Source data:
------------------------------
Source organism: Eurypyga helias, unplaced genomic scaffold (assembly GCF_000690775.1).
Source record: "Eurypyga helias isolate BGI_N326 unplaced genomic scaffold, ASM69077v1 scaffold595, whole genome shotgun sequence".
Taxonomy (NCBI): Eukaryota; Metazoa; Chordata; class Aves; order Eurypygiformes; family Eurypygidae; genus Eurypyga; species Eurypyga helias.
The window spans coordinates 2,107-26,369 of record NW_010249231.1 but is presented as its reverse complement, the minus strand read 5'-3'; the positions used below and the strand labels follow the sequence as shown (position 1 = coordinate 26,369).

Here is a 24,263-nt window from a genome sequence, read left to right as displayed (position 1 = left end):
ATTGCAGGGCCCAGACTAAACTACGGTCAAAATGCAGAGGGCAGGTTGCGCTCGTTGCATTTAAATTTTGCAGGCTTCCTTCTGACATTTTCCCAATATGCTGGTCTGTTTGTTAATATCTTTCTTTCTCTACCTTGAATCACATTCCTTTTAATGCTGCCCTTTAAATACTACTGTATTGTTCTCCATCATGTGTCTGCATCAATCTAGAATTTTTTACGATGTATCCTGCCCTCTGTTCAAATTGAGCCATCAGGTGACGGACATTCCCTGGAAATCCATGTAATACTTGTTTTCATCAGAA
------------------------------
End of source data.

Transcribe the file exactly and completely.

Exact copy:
Source organism: Eurypyga helias, unplaced genomic scaffold (assembly GCF_000690775.1).
Source record: "Eurypyga helias isolate BGI_N326 unplaced genomic scaffold, ASM69077v1 scaffold595, whole genome shotgun sequence".
Taxonomy (NCBI): Eukaryota; Metazoa; Chordata; class Aves; order Eurypygiformes; family Eurypygidae; genus Eurypyga; species Eurypyga helias.
The window spans coordinates 2,107-26,369 of record NW_010249231.1 but is presented as its reverse complement, the minus strand read 5'-3'; the positions used below and the strand labels follow the sequence as shown (position 1 = coordinate 26,369).

Here is a 24,263-nt window from a genome sequence, read left to right as displayed (position 1 = left end):
ATTGCAGGGCCCAGACTAAACTACGGTCAAAATGCAGAGGGCAGGTTGCGCTCGTTGCATTTAAATTTTGCAGGCTTCCTTCTGACATTTTCCCAATATGCTGGTCTGTTTGTTAATATCTTTCTTTCTCTACCTTGAATCACATTCCTTTTAATGCTGCCCTTTAAATACTACTGTATTGTTCTCCATCATGTGTCTGCATCAATCTAGAATTTTTTACGATGTATCCTGCCCTCTGTTCAAATTGAGCCATCAGGTGACGGACATTCCCTGGAAATCCATGTAATACTTGTTTTCATCAGAA